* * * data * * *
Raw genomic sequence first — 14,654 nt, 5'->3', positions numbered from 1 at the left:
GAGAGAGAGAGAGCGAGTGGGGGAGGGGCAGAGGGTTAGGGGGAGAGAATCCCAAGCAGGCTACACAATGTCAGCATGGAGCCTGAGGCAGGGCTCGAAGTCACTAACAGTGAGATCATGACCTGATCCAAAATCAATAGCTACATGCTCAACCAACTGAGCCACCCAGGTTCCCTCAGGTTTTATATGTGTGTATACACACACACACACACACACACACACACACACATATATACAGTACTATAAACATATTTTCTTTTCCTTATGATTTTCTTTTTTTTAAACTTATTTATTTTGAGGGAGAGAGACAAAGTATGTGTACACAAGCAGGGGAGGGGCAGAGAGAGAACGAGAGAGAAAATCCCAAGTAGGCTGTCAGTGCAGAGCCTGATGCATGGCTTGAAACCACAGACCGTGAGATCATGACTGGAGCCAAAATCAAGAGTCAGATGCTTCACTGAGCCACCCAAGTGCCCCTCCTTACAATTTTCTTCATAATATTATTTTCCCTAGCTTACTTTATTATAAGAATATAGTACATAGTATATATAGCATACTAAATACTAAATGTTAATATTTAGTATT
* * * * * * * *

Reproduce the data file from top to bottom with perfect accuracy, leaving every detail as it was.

Raw genomic sequence first — 14,654 nt, 5'->3', positions numbered from 1 at the left:
GAGAGAGAGAGAGCGAGTGGGGGAGGGGCAGAGGGTTAGGGGGAGAGAATCCCAAGCAGGCTACACAATGTCAGCATGGAGCCTGAGGCAGGGCTCGAAGTCACTAACAGTGAGATCATGACCTGATCCAAAATCAATAGCTACATGCTCAACCAACTGAGCCACCCAGGTTCCCTCAGGTTTTATATGTGTGTATACACACACACACACACACACACACACACACACATATATACAGTACTATAAACATATTTTCTTTTCCTTATGATTTTCTTTTTTTTAAACTTATTTATTTTGAGGGAGAGAGACAAAGTATGTGTACACAAGCAGGGGAGGGGCAGAGAGAGAACGAGAGAGAAAATCCCAAGTAGGCTGTCAGTGCAGAGCCTGATGCATGGCTTGAAACCACAGACCGTGAGATCATGACTGGAGCCAAAATCAAGAGTCAGATGCTTCACTGAGCCACCCAAGTGCCCCTCCTTACAATTTTCTTCATAATATTATTTTCCCTAGCTTACTTTATTATAAGAATATAGTACATAGTATATATAGCATACTAAATACTAAATGTTAATATTTAGTATT